In SCBWI-L.A.’s first Twitter Banner Contest (a bi-annual event), illustrators were asked to submit their most creative response to our prompt: GROW. The winning contestant’s artwork is featured on the Los Angeles Region SCBWI Twitter Profile until the next contest with a feature article published here on Kite Tales. Illustrator Gail Buschman won! Read on to learn more about Gail, her tips and tools, her own illustration prompt for anyone looking for some inspiration, and to see her winning image!
Busy Trucks on the Go, D is for Dump Truck, Dan The Taxi Man, Eric Ode, illustrating, illustrator tips, Kent Culotta, picture books, SCBWI members, The Twelve Days of Christmas in Kentucky, Too Many Tomatoes
Some of professional illustrator Kent Culotta’s most recent projects include illustrations for D is for Dump Truck, published by Sleeping Bear Press, and The Twelve Days of Christmas in Kentucky, published by Sterling Children’s Books. He’s also collaborated with author Eric Ode and publisher Kane Miller on three books, Dan, The Taxi Man, Busy Trucks on the Go, and the recently released Too Many Tomatoes. Kent lives in Southern California, but grew up in a small town in Michigan. When he was five, he covered an entire wall of his parents’ living room with his own gallery, each drawing taped lovingly in place. No blank piece of paper, used envelope, or post-it note have ever been safe from his pencil. And today Kent, a fellow SCBWI member, shares with us his experience along with some tips and tools for leveling-up your own skills.
SARAH PARKER-LEE: You’ve worked as an artist in newspapers and on film, including several years in the animation industry working on some pretty memorable Walt Disney movies. How, and why, did you make the transition to children’s book illustrator? Did SCBWI play a role?
KENT CULOTTA: Being a children’s book illustrator was always in the back of my mind when I was working at the big animation studios, and I took a couple of book illustration classes back then at Otis Parsons. I think that I first learned about SCBWI from one of those classes. At the time I was a bit discouraged because publishers then were less open to illustrators whose work showed an animation influence. That has changed a lot. The big transition I went through was when animation rather quickly went from hand-drawn to CG. I worked hard to update my skills and did pretty well, but I soon realized what I really missed was drawing by hand. I joined a group called Drawergeeks that my co-workers participated in. Each week a new subject was set and we all would do an illustration piece on that subject. It helped motivate me and also helped me get out of my own head a little and tackle subjects that I wouldn’t normally think of, a good skill when you’re illustrating other people’s stories. I ended up getting a pretty nice first illustration portfolio from those Drawergeeks illustrations. It was at that point I started regularly attending SCBWI schmoozes/mingles and conferences, which were great motivators as well.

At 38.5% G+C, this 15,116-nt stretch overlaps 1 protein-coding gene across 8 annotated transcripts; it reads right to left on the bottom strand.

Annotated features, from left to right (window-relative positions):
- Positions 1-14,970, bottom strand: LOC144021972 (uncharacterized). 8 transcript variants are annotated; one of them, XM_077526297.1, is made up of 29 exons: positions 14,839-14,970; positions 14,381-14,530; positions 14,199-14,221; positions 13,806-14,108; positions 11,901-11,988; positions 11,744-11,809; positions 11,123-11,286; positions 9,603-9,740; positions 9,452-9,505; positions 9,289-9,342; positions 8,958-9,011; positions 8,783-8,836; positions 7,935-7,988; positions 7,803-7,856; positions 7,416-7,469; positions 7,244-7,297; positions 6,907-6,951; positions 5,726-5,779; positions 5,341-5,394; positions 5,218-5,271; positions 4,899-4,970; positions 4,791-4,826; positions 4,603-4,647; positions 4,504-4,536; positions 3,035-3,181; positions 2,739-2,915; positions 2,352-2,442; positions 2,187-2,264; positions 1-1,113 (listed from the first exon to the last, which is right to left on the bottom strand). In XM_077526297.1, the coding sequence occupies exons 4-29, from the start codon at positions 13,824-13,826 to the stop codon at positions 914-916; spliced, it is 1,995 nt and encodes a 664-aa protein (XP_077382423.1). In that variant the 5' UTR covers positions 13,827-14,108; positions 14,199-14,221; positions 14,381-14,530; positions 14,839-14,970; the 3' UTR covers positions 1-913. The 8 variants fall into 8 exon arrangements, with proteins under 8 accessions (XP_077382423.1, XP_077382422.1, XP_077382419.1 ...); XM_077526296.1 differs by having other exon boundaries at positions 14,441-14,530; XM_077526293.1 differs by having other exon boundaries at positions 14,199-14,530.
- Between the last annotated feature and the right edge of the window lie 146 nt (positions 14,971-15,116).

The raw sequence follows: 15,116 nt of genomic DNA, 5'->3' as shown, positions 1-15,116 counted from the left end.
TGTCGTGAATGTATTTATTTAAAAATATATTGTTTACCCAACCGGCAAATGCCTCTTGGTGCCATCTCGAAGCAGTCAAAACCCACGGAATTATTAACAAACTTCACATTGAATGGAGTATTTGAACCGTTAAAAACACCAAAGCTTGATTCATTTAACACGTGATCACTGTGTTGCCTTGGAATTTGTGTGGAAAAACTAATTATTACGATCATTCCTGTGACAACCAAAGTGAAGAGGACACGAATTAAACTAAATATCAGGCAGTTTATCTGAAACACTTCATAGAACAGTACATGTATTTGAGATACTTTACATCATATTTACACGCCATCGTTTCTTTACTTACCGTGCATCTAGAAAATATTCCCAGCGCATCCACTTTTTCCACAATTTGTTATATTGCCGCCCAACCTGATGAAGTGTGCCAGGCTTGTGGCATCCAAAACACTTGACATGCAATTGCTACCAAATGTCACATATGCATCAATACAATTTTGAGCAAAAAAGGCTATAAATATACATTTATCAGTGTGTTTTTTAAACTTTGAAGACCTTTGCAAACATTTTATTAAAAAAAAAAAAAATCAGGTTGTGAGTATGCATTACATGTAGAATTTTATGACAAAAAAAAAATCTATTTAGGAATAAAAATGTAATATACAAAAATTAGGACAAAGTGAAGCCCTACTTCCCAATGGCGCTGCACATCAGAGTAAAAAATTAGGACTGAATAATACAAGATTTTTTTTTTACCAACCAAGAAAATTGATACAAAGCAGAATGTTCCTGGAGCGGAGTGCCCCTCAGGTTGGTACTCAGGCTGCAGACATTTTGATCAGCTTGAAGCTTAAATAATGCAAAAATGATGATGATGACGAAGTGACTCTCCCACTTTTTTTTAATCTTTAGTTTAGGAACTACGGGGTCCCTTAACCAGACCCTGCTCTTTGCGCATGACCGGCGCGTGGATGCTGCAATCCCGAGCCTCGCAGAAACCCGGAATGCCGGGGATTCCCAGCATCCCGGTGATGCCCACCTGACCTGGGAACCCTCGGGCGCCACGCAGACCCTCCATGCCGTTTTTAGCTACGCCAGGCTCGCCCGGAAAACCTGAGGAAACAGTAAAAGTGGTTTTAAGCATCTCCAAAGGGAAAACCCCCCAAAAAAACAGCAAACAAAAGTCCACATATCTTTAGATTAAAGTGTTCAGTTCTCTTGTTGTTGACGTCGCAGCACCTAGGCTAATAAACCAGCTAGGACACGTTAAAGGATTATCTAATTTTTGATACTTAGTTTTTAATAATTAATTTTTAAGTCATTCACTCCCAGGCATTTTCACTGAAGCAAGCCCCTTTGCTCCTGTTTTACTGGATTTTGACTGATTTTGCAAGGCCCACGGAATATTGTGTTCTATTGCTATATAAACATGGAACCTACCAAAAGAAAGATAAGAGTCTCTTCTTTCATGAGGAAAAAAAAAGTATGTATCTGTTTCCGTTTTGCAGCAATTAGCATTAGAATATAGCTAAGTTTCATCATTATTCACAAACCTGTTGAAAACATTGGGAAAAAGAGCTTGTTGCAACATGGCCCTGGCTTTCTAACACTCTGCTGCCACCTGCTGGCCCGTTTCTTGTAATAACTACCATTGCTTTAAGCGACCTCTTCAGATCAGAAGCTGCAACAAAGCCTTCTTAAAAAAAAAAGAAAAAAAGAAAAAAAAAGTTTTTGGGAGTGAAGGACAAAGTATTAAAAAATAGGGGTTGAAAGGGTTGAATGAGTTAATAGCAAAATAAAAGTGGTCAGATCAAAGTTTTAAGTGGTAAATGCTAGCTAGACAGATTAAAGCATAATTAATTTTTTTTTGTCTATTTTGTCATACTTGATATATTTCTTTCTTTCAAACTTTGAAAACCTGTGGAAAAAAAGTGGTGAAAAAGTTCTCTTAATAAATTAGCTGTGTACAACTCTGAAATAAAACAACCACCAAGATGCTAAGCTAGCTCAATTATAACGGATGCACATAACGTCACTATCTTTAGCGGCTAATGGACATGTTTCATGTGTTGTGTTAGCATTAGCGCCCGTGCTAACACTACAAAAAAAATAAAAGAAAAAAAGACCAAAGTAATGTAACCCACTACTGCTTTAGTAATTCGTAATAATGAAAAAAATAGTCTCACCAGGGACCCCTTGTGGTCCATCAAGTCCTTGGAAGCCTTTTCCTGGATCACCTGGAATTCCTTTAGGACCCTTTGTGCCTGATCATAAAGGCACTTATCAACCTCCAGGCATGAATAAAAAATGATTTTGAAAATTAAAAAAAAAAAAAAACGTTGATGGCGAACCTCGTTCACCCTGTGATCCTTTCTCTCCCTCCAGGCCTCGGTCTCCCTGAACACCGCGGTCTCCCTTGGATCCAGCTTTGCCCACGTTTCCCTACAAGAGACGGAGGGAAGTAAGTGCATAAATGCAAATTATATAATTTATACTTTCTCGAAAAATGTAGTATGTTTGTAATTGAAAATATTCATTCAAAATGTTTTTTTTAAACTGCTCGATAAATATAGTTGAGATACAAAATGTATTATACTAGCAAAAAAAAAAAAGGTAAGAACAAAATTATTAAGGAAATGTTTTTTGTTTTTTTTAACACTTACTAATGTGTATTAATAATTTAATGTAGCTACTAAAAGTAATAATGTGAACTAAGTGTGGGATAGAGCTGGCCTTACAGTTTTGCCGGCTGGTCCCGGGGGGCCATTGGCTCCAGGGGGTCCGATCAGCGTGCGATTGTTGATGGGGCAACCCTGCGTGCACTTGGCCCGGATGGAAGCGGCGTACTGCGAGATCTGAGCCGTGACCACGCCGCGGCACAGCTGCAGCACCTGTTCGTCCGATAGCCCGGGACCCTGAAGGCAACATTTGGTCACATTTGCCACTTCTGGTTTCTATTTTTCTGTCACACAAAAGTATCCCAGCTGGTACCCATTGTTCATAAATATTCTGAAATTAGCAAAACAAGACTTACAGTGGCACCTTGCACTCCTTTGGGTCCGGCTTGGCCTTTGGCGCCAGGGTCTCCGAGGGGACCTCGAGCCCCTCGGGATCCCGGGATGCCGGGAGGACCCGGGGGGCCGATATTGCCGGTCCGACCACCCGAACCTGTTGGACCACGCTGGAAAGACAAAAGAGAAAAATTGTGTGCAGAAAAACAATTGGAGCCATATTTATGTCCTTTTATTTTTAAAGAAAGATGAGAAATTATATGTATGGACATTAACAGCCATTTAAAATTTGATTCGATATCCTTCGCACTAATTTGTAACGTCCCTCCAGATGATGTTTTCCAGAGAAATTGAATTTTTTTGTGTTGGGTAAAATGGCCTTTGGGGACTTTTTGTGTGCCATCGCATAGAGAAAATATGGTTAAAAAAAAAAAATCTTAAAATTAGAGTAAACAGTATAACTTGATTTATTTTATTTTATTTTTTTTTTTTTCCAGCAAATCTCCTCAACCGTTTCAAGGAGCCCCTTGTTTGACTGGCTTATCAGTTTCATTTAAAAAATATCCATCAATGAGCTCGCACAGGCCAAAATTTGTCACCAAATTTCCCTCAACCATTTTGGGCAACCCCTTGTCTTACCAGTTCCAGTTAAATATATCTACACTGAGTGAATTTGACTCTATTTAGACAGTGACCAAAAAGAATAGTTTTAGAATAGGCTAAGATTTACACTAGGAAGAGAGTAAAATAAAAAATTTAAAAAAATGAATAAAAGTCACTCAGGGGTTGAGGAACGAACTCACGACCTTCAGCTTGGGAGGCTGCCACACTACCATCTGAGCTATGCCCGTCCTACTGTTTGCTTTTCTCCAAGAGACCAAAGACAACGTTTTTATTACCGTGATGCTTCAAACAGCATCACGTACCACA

SPL: As an illustrator, you’re tasked with interpreting someone else’s story while still being true to your artistic identity. Do you have any advice on how to maintain that balance for those just starting out or perhaps feeling a little lost? Continue reading
Emma Chichester Clark is the illustrator of the beautiful middle-grade chapter book, Toto: The Dog-Gone Amazing Story of the Wizard of Oz. Its 250+ full-color images showcase Chichester Clark’s signature style.
CHRISTINE VAN ZANDT: Welcome to Kite Tales! In Toto, you collaborate once again with author, Michael Morpurgo. How does illustrating well-known stories differ from working on new fiction? Does having a dog as the narrator change your focus when you work on the art?
EMMA CHICHESTER CLARK: In fact, it’s my sixth collaboration with Michael. We have also done versions of Pinocchio, Aesop’s Fables, Hansel and Gretel, The Pied Piper of Hamelin, and a Christmas story called The Best of Times. Almost all of them were about well-known characters and I had to find my own ideas about that. This is a challenge because the images we all already know so well are imprinted in our heads. With each character, I have to draw and redraw them, over and over again, until I find someone that belongs to me but who is, at the same time, true to the character I’m representing. [In Toto], having a dog as the narrator was the most fun of all because I adore dogs. I have one, Plum, who is not unlike Toto in appearance and I spend a lot of my time trying to interpret what is going on in her doggy brain.
CVZ: You are also an author. Please give us some insight into your process, both as an illustrator and an author-illustrator.